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A honest and unflinching look at the mental health. Fallible explores a young doctors own thoughts, feelings and experiences with his mental health and his faith.

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Depression is a serious medical condition that is associated with symptoms such as melancholy, loss of pleasure, loss of energy, difficulty in concentrating, and suicidal thoughts. Anxiety is a mental health disorder characterized by feelings of worry, anxiety, or fear that are strong enough to interfere with one's daily activities. Depression and anxiety disorders are different, but people with depression often experience symptoms similar to those of an anxiety disorder. But each disorder has its own causes and its own emotional and behavioral symptoms. Nearly 1 in every 5 Americans deal with mental illness in a year. Fallible: A memoir of a young physicians struggle with mental illness is a eye opener to the fact that Depression and Anxiety can strike anyone including the doctors who are supposed to care for us. This book shows the darker side of the medical industry. This is Kyles story of mental struggle before and during his career as a physician. Parts of this memoir were troubling to read due to the content. The mentions of abuse, bullying, callous behaviors and misappropriation of resources within the medical field were very hard to read. Unfortunately medical professionals are still just people and all people are fallible. I struggle with GAD and depression so this book resonated with me on a personal level. This was a well written and thought provoking novel. I received a digital copy of this book from the publisher via Netgalley in exchange for an honest review.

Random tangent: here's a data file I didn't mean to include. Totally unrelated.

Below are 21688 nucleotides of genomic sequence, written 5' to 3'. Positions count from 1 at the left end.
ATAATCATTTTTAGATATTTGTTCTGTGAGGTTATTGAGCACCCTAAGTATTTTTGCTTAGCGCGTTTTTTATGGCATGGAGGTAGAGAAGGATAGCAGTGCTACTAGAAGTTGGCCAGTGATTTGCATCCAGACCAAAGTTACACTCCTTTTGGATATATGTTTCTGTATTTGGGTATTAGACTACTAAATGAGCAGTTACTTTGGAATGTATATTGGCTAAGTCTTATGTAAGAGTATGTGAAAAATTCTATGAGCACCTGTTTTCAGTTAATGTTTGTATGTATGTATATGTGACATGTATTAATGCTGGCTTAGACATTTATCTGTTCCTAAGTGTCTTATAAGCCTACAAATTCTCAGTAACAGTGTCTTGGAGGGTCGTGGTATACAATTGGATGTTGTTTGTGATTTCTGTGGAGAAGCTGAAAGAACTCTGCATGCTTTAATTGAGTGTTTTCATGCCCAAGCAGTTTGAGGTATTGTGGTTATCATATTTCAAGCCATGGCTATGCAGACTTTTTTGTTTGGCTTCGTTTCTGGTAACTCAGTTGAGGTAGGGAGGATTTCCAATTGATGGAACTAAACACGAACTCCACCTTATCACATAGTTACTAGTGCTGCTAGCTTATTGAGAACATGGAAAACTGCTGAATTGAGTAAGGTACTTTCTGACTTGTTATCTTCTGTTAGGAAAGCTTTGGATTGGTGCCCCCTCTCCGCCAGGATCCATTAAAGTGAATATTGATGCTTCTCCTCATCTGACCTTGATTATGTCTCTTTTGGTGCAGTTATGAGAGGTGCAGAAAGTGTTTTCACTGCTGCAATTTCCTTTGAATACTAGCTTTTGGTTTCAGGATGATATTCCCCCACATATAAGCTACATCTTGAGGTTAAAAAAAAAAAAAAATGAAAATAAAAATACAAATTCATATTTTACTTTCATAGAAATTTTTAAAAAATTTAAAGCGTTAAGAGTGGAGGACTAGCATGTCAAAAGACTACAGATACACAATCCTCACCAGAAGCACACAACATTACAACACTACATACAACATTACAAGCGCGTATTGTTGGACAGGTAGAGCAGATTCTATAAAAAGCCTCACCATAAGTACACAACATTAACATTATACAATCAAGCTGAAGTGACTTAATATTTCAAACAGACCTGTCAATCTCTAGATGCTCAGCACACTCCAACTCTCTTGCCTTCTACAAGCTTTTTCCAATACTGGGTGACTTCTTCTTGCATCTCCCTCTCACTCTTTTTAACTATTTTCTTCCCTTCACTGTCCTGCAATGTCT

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Fallible-As a therapist in the Mental health field, I appreciated the frankness of the dilemmas and struggles that the helping professionals themselves struggle with to remain helping others.

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I slogged through about half of this book, but it wasn’t the “light” read I hoped. The writer isn’t to blame for my struggles, as he uses language beautifully at times to describe the struggle of a young man becoming a doctor while battling some emotional struggles. If I were a med student or someone who was considering medical training, this would be a wonderful insight into the realities of training and the gaps in the system.